Minister comes up with plan to save water as river levels drop
In the last week of July Poland saw the levels of water in rivers crash as the country battled the effects of a lack of rain.
A graph released by the Institute of Meteorology and Water Management National Research Institute showed a dramatic drop in water levels recorded in the River Vistula in Warsaw. In May the river was 579 cm deep but at the end of July the water level had sunk to just 40 cm.
The Vistula was not the only river in trouble. “On Monday July 29, 2019, 175 water gauge stations have shown that water levels fell below the average value of the water flow from the multi-annual period and that 15 rivers broke the record of their lowest water levels,” Maciej Jaźwiecki, a director at the Institute of Meteorology and Water Management National Research Institute, told TFN.
To counter the problem Marek Gróbarczyk, the minister of water management and inland waterway transport has proposed a plan, named ‘The Retention Development Program’, to the Standing Committee of the Council of Ministers.
Under the plan, which is expected to be adopted by the committee, the retention of runoff water will increase from the current 6.5 percent to 15 percent by 2030. The programme includes 94 projects including 30 retention reservoirs and is budgeted to cost PLN 14 million.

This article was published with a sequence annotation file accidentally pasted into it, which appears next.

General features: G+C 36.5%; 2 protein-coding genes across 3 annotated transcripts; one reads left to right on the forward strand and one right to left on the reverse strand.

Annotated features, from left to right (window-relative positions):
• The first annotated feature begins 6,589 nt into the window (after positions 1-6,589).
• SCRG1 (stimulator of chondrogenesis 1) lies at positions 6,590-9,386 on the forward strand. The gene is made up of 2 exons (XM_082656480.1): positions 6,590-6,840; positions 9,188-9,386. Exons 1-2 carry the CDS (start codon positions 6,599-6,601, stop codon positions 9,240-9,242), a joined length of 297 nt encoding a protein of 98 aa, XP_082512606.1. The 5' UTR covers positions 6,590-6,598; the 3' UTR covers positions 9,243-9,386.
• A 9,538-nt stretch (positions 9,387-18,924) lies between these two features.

"This is the only solution that can inhibit this very dangerous state of low water levels today,” Gróbarczyk said at a press conference. “These [levels] not only hit agriculture but also the power industry due to the lack of water to cool the electricity production facilities. The programme is the only way to secure our country with the right amount of water.”
But some critics have dismissed the plan as unworkable.
“To increase retention by up to 15 percent from the 6 percent that we have at the moment, we would have to kill the entire Wielkopolskie Province, even 1.5 voivodships,” Przemysław Daca, president of the National Water Management Board, said in a radio interview. “We would really have to live on some big swamps because the main cities are located in river valleys. In Poland, there is no way to return to the early Middle Ages, where there were once swamps and forests. At the moment we are in a situation where we have significantly changed the course of rivers, we have to carry out retention activities.”
Jaźwiecki, struck a similar note, but also added that improved water management will not only reduce the effects of drought but also limit the risk of flooding when rains do come.
“The most vulnerable areas are urbanized and areas significantly changed by man,” he told TFN. “This is due to the fact that the terrain is transformed and the proportion of impervious surfaces increases. Rainwater is then not discharged to the ground but forms into surface runoff causing local flooding, especially in large cities.
“Also mountain areas, due to the rapid formation of outflow on rivers, are exposed to violent freshets and flooding,” he continued. “The relevant infrastructure and responsible spatial planning help to reduce flood risks. It is necessary to create new objects that help in draining water and easing the flood wave, creating channels of relief and places where the river can pour out of without consequences.”